Relationship to Randy Hill: Paternal Great-great grandfather
Birth: January 8, 1834, Germany
Death: March 26, 1899
Maxwell, Caldwell County, Texas, USA
Andrew Christian Schulle born 1805; married Elizabeth Heuer 1832 in Wolmirsleben, Prussia, Germany. Christian Frederich was first of eight children born to the couple. Christian Frederich married Maria Dorothea Elisabeth Bunke 1858 in Magdeburg, Prussia. Since their marriage occurred in Altenweddingen, he probably left Wolmirsleben before 1857 and settled in Altenweddingen where his wife was born. During the 2008 search for birth records from Germany, it was discovered that fourteen (14) children were born in Germany to Christian and Dorothea:
Heinrich Andreas 1860, *Frederich Christian 1861, Christian 1862, Friederike 1862, *Carl 1864, *Frederick 1865, *Marie 1868, Fredrich Fritz 1869, Marie Mary 1871, Minna Louise 1873, Gustav Albert 1873, Anna Marie 1876, Wilhelm Christian 1878, and Emma born 1880. The * denotes the child died before maturity.
Two major ports of departure in Germany were Hamburg and Bremen. Usually, the emigrant chose the port which was closest to their home. The voyage from Hamburg to New York shows Christian Schulle, Sr. to be a passenger on the "America" landing in New York May 12, 1884. Often the family was not listed, only the head of the household, as was in this case. A known fact is that four of the children had already arrived in America, so that must mean that Christian, Sr. and Dorothea arrived with their six younger children. No manifest of their trip from New York to Texas was found, however, after arriving in Galveston they completed the trip to New Braunfels, Texas, by ox drawn wagons with their children and the family possessions. Later, they were known to migrate to Maxwell, Texas.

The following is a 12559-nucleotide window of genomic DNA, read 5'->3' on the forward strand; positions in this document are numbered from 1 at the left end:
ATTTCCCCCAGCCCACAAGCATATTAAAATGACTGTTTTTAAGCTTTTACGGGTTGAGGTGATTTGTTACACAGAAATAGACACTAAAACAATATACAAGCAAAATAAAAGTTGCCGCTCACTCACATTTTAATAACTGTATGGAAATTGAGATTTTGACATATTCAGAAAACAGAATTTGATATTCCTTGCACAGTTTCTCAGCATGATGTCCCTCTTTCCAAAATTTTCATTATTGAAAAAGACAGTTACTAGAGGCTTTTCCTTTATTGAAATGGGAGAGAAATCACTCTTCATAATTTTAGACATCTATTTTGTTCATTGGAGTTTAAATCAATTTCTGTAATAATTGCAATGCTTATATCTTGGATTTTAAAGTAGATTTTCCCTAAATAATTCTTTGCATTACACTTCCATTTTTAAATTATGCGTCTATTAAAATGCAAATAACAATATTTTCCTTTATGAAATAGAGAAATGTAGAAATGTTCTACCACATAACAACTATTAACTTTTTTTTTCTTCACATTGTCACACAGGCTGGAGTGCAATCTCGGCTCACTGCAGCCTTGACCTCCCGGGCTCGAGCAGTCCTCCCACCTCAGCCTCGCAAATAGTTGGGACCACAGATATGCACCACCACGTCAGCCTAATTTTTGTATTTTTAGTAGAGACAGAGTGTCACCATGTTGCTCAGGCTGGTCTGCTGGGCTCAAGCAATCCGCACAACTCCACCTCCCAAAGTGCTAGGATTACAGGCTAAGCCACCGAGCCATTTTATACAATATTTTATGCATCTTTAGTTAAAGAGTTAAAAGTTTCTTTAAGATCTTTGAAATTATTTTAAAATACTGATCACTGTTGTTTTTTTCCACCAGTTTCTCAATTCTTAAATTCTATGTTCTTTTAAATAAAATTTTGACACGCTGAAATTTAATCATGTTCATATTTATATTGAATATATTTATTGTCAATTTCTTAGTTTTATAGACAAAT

There is no family history to explain why Christian left his homeland and traveled with his wife and family for weeks on a ship bound for America. Three sons and a daughter of Christian and Dorothea had come to America earlier (1883 and 1884). Perhaps they gave a glowing picture of the possibilities for an immigrant. Earlier immigrants had a much more difficult time on arrival, but even in 1883 and 1885, the prospect of landing in an unknown territory, in a country where a different language was spoken and food was only available if land could be obtained and vegetables could be grown, was daunting! Christian and Dorothea established a home in Maxwell,Texas and joined others as Charter members in the Ebenezer Lutheran Church there. So much Schulle history can be found in the Church and the cemetery nearby.
Christian Frederich Schulle, Sr. and family